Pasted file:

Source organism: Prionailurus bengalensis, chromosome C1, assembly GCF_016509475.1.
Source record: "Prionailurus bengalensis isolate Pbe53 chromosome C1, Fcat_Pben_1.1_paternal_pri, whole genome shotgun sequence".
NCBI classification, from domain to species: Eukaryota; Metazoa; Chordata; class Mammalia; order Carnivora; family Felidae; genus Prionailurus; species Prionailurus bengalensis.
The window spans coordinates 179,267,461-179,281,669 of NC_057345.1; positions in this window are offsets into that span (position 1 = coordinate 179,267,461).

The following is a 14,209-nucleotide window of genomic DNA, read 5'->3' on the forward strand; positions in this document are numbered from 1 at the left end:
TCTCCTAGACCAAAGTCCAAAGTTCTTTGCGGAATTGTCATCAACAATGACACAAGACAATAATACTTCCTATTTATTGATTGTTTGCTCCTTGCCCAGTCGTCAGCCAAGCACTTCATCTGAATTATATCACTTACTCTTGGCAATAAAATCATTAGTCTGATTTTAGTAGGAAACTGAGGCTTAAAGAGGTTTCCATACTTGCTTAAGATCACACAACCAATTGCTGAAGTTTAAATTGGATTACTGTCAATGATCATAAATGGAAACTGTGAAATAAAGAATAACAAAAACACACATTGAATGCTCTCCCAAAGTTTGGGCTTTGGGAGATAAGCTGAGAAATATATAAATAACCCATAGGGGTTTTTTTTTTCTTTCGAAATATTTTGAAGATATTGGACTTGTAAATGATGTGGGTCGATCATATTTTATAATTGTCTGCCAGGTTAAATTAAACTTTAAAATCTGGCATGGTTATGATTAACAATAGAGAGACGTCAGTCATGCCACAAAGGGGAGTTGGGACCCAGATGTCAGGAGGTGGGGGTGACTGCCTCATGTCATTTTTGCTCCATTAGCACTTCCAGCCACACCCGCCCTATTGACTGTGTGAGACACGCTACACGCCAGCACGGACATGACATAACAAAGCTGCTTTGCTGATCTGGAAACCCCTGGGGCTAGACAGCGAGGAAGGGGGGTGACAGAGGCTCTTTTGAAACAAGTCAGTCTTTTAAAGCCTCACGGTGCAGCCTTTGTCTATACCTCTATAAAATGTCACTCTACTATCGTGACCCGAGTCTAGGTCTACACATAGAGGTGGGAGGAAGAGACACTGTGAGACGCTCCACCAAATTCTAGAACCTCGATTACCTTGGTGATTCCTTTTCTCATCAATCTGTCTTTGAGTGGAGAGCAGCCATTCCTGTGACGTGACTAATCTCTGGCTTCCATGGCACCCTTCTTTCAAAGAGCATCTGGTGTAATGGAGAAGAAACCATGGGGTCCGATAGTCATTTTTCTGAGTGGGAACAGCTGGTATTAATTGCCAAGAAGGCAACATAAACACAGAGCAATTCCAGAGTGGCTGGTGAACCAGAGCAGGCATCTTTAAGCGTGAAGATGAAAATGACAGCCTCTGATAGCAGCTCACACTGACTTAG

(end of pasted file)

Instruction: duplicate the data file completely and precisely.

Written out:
Source organism: Prionailurus bengalensis, chromosome C1, assembly GCF_016509475.1.
Source record: "Prionailurus bengalensis isolate Pbe53 chromosome C1, Fcat_Pben_1.1_paternal_pri, whole genome shotgun sequence".
NCBI classification, from domain to species: Eukaryota; Metazoa; Chordata; class Mammalia; order Carnivora; family Felidae; genus Prionailurus; species Prionailurus bengalensis.
The window spans coordinates 179,267,461-179,281,669 of NC_057345.1; positions in this window are offsets into that span (position 1 = coordinate 179,267,461).

The following is a 14,209-nucleotide window of genomic DNA, read 5'->3' on the forward strand; positions in this document are numbered from 1 at the left end:
TCTCCTAGACCAAAGTCCAAAGTTCTTTGCGGAATTGTCATCAACAATGACACAAGACAATAATACTTCCTATTTATTGATTGTTTGCTCCTTGCCCAGTCGTCAGCCAAGCACTTCATCTGAATTATATCACTTACTCTTGGCAATAAAATCATTAGTCTGATTTTAGTAGGAAACTGAGGCTTAAAGAGGTTTCCATACTTGCTTAAGATCACACAACCAATTGCTGAAGTTTAAATTGGATTACTGTCAATGATCATAAATGGAAACTGTGAAATAAAGAATAACAAAAACACACATTGAATGCTCTCCCAAAGTTTGGGCTTTGGGAGATAAGCTGAGAAATATATAAATAACCCATAGGGGTTTTTTTTTTCTTTCGAAATATTTTGAAGATATTGGACTTGTAAATGATGTGGGTCGATCATATTTTATAATTGTCTGCCAGGTTAAATTAAACTTTAAAATCTGGCATGGTTATGATTAACAATAGAGAGACGTCAGTCATGCCACAAAGGGGAGTTGGGACCCAGATGTCAGGAGGTGGGGGTGACTGCCTCATGTCATTTTTGCTCCATTAGCACTTCCAGCCACACCCGCCCTATTGACTGTGTGAGACACGCTACACGCCAGCACGGACATGACATAACAAAGCTGCTTTGCTGATCTGGAAACCCCTGGGGCTAGACAGCGAGGAAGGGGGGTGACAGAGGCTCTTTTGAAACAAGTCAGTCTTTTAAAGCCTCACGGTGCAGCCTTTGTCTATACCTCTATAAAATGTCACTCTACTATCGTGACCCGAGTCTAGGTCTACACATAGAGGTGGGAGGAAGAGACACTGTGAGACGCTCCACCAAATTCTAGAACCTCGATTACCTTGGTGATTCCTTTTCTCATCAATCTGTCTTTGAGTGGAGAGCAGCCATTCCTGTGACGTGACTAATCTCTGGCTTCCATGGCACCCTTCTTTCAAAGAGCATCTGGTGTAATGGAGAAGAAACCATGGGGTCCGATAGTCATTTTTCTGAGTGGGAACAGCTGGTATTAATTGCCAAGAAGGCAACATAAACACAGAGCAATTCCAGAGTGGCTGGTGAACCAGAGCAGGCATCTTTAAGCGTGAAGATGAAAATGACAGCCTCTGATAGCAGCTCACACTGACTTAG